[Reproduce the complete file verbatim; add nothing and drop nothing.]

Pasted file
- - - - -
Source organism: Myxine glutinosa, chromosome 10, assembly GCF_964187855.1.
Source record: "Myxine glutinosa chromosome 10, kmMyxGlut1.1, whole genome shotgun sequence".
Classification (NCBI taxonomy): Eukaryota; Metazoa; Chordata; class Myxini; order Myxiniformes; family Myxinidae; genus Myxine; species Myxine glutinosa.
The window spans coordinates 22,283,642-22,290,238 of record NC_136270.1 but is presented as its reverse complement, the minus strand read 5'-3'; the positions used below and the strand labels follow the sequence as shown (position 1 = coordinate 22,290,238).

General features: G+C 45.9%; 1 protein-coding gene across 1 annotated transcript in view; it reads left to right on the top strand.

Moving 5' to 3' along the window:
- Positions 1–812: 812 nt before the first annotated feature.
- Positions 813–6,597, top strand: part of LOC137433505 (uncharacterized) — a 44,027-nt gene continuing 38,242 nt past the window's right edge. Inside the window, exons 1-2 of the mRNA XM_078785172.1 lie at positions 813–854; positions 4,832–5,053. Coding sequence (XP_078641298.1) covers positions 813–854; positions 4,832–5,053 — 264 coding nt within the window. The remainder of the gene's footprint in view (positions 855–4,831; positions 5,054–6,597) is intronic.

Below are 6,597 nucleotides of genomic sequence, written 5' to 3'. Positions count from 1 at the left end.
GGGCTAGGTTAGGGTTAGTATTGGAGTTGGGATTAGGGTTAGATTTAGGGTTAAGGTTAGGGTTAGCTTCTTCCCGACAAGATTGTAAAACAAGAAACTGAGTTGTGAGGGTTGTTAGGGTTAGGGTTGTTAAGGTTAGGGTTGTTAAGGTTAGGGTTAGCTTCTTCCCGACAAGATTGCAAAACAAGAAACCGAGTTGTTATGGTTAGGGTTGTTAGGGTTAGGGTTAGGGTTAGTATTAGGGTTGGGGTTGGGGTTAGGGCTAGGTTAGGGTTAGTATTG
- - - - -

Source organism: Myxine glutinosa, chromosome 10, assembly GCF_964187855.1.
Source record: "Myxine glutinosa chromosome 10, kmMyxGlut1.1, whole genome shotgun sequence".
Classification (NCBI taxonomy): Eukaryota; Metazoa; Chordata; class Myxini; order Myxiniformes; family Myxinidae; genus Myxine; species Myxine glutinosa.
The window spans coordinates 22,283,642-22,290,238 of record NC_136270.1 but is presented as its reverse complement, the minus strand read 5'-3'; the positions used below and the strand labels follow the sequence as shown (position 1 = coordinate 22,290,238).

General features: G+C 45.9%; 1 protein-coding gene across 1 annotated transcript in view; it reads left to right on the top strand.

Moving 5' to 3' along the window:
- Positions 1–812: 812 nt before the first annotated feature.
- Positions 813–6,597, top strand: part of LOC137433505 (uncharacterized) — a 44,027-nt gene continuing 38,242 nt past the window's right edge. Inside the window, exons 1-2 of the mRNA XM_078785172.1 lie at positions 813–854; positions 4,832–5,053. Coding sequence (XP_078641298.1) covers positions 813–854; positions 4,832–5,053 — 264 coding nt within the window. The remainder of the gene's footprint in view (positions 855–4,831; positions 5,054–6,597) is intronic.

Below are 6,597 nucleotides of genomic sequence, written 5' to 3'. Positions count from 1 at the left end.
GGGCTAGGTTAGGGTTAGTATTGGAGTTGGGATTAGGGTTAGATTTAGGGTTAAGGTTAGGGTTAGCTTCTTCCCGACAAGATTGTAAAACAAGAAACTGAGTTGTGAGGGTTGTTAGGGTTAGGGTTGTTAAGGTTAGGGTTGTTAAGGTTAGGGTTAGCTTCTTCCCGACAAGATTGCAAAACAAGAAACCGAGTTGTTATGGTTAGGGTTGTTAGGGTTAGGGTTAGGGTTAGTATTAGGGTTGGGGTTGGGGTTAGGGCTAGGTTAGGGTTAGTATTG